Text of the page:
Tag Archives: twelth doctor

Warnings, threats and Sleep No More (2015)

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Apologies in advance, but this is all going to end in smut.

*****

It’s a bold story which thinks it can do without both the Doctor Who title sequence and its opening signature tune. But then, this is undeniably a bold story. And its central conceit – that we’re watching a visual history of events cobbled together from various sources- would be hard to sustain once the opening credits crashed in. So fair enough. This is not business as usual.

Instead it starts with a threat: “You must not watch this. I’m warning you. You cannot unsee it.” Dangerous words to start any TV program with, methinks. Don’t tempt your audience.

This is Doctor Who‘s ‘found footage’ episode. There’s a danger, I think, in that label, or in any label that favours the form an episode takes over its content. The risk is that the episode’s distinctive style overshadows its story. Will it be remembered as the tale of the Sandmen terrorising a desperate rescue team? Or will if forever be remembered as the show’s attempt to do The Blair Witch Project?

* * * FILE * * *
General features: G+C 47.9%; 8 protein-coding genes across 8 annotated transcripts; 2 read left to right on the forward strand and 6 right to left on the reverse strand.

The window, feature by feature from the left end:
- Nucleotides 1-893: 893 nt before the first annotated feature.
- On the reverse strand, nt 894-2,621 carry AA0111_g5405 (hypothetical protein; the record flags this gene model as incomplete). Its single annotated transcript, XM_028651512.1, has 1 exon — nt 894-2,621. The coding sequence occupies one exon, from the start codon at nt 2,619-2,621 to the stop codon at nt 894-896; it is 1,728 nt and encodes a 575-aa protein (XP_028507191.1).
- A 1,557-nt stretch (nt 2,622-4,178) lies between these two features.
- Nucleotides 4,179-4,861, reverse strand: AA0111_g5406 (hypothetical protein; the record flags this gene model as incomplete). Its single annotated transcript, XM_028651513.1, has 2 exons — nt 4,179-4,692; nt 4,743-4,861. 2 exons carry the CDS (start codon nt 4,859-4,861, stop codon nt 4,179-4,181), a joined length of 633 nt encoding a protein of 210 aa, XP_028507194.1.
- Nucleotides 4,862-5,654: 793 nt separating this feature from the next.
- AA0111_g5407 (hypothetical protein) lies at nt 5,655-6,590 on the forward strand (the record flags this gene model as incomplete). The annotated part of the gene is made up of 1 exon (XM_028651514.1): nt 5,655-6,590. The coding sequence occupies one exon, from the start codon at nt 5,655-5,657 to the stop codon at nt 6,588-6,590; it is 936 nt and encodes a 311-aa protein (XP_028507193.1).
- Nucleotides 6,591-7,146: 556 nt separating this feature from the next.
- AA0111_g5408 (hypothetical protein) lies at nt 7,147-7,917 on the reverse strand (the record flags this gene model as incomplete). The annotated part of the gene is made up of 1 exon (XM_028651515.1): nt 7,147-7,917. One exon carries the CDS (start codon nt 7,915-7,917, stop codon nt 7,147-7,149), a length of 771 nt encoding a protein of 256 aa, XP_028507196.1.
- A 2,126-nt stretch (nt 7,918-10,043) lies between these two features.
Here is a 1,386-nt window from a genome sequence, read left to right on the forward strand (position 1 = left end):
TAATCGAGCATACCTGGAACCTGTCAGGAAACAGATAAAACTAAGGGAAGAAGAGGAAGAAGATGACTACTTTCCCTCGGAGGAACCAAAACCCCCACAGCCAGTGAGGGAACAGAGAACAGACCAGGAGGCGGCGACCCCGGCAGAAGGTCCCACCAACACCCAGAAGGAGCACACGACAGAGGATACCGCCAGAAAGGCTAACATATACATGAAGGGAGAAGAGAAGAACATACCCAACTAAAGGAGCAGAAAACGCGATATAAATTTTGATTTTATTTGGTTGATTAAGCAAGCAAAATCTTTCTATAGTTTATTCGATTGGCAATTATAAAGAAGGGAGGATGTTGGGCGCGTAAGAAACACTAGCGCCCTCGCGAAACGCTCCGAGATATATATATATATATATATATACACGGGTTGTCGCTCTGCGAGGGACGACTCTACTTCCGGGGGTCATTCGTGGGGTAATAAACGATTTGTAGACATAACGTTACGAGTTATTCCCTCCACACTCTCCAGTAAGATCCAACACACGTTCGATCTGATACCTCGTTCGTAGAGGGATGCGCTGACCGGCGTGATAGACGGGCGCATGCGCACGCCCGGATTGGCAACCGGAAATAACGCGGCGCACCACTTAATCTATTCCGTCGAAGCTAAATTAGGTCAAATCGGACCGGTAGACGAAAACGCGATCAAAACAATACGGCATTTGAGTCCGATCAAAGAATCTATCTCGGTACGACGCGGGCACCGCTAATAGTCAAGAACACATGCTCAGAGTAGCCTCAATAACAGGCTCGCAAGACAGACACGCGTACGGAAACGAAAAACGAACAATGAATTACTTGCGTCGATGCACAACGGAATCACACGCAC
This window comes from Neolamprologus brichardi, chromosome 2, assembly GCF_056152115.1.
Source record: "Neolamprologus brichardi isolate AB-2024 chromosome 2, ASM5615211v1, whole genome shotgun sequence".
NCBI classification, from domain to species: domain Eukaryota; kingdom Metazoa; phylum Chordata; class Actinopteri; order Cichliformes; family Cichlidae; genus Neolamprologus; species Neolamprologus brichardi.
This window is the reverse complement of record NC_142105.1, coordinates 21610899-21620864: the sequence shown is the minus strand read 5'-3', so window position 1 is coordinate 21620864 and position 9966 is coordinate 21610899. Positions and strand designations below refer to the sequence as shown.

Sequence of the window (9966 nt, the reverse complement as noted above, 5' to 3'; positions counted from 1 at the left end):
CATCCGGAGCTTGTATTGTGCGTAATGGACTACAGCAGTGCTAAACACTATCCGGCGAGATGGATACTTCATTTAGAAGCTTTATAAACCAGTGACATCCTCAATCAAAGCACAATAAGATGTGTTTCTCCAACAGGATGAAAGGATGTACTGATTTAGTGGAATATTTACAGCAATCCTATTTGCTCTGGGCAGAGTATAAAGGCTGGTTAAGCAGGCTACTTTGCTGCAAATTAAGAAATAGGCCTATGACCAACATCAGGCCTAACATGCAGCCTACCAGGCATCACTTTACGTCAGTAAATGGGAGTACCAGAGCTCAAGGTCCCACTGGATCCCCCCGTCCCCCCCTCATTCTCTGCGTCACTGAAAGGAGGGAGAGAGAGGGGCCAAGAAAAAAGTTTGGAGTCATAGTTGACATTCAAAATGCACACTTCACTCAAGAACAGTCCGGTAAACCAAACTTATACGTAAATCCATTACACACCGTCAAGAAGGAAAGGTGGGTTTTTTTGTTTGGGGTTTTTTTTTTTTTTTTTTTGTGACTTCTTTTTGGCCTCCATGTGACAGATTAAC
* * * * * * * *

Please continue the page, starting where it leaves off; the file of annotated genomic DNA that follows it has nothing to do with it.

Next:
*****

Back in 1999, I snuck off to the cinema to catch The Blair Witch Project, the film which pioneered the use of ‘found footage’. It was an unsettling experience, and due to the shakiness of the handheld footage, a nauseating one. The ‘found footage’ style is inherently deceptive. It strives to tell a fictional story, through an ultra realist medium. It mimics real life experiences to make us forget we’re watching something made up.

Blair Witch worked because it tapped into a few primal fears; being lost, being hunted. But the use of its relatively young cast to shoot the footage themselves also plays on the narcissism of youth in constantly documenting their activities (considering how prevalent this is now in the age of social media, the film seems prescient in this regard). Then there’s also the unnerving sense of home movies going terribly wrong, and capturing events you didn’t mean to capture.

So Blair Witch has a number of thematic elements which it combines to make a harrowing whole. Sleep No More is an interesting piece of work, but its use of found footage as storytelling feels more gimmicky than compelling, and less thematically clear.